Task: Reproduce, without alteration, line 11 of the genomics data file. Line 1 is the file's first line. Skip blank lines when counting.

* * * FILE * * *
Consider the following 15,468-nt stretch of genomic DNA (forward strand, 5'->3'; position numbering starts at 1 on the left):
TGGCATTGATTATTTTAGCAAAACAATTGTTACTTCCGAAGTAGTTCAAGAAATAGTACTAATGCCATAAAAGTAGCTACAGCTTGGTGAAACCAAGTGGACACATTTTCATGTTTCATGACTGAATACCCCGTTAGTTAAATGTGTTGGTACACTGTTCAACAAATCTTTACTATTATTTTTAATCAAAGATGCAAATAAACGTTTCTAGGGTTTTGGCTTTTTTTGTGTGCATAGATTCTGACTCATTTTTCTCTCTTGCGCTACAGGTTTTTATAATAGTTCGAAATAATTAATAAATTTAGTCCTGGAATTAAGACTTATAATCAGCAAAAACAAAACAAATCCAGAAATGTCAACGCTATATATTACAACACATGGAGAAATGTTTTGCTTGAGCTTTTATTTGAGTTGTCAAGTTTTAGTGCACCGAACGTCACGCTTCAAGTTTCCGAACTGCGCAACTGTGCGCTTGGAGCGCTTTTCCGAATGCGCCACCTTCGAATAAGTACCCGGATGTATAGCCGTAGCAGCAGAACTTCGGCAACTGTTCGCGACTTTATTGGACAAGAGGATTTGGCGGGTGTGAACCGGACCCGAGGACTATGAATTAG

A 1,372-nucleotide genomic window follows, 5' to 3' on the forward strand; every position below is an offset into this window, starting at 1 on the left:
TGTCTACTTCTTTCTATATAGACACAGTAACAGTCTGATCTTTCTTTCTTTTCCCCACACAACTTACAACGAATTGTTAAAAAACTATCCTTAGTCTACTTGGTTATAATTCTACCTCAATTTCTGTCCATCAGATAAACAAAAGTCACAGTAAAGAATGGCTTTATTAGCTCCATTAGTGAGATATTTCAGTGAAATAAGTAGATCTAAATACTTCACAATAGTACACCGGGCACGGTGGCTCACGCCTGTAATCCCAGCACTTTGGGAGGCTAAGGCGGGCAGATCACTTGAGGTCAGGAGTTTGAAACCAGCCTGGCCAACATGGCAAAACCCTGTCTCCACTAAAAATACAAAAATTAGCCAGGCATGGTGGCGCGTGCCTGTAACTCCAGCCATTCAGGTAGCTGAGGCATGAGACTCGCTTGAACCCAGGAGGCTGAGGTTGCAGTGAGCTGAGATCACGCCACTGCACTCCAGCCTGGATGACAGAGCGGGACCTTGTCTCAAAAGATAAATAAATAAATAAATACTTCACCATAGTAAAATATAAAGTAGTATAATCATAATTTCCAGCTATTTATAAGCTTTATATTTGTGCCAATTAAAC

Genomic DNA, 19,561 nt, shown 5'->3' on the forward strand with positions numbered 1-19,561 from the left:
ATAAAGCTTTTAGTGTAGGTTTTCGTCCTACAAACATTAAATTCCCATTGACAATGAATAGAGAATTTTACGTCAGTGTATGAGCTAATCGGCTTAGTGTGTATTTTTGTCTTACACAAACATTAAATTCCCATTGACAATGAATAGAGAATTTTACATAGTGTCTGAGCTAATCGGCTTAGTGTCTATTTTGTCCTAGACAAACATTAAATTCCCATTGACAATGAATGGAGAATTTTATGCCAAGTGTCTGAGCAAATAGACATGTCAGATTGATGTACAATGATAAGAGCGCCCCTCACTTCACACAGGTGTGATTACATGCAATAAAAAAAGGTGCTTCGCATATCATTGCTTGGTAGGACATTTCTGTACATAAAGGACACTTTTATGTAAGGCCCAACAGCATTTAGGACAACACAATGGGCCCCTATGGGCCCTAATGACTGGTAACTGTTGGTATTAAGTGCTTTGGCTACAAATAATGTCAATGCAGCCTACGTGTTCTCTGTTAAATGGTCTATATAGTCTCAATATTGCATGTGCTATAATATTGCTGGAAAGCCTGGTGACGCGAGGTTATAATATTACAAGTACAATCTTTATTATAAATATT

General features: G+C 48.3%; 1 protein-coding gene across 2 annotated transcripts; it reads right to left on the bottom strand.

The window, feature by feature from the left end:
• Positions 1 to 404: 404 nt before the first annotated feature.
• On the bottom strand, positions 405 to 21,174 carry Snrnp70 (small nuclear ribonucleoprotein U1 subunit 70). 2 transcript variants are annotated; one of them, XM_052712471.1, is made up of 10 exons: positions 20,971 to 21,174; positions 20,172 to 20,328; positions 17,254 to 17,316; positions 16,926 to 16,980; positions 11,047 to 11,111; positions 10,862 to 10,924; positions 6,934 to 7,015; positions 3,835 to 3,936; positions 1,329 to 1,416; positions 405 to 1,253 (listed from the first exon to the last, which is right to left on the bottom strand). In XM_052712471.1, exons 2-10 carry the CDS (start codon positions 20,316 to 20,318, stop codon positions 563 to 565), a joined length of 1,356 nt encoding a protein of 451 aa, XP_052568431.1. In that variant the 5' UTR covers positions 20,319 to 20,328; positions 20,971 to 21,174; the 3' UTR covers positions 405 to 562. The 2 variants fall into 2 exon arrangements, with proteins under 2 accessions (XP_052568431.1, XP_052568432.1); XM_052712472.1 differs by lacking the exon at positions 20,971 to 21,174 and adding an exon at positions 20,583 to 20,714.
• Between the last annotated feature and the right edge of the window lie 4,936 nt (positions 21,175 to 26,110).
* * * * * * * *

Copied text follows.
• Between the last annotated feature and the right edge of the window lie 4,936 nt (positions 21,175 to 26,110).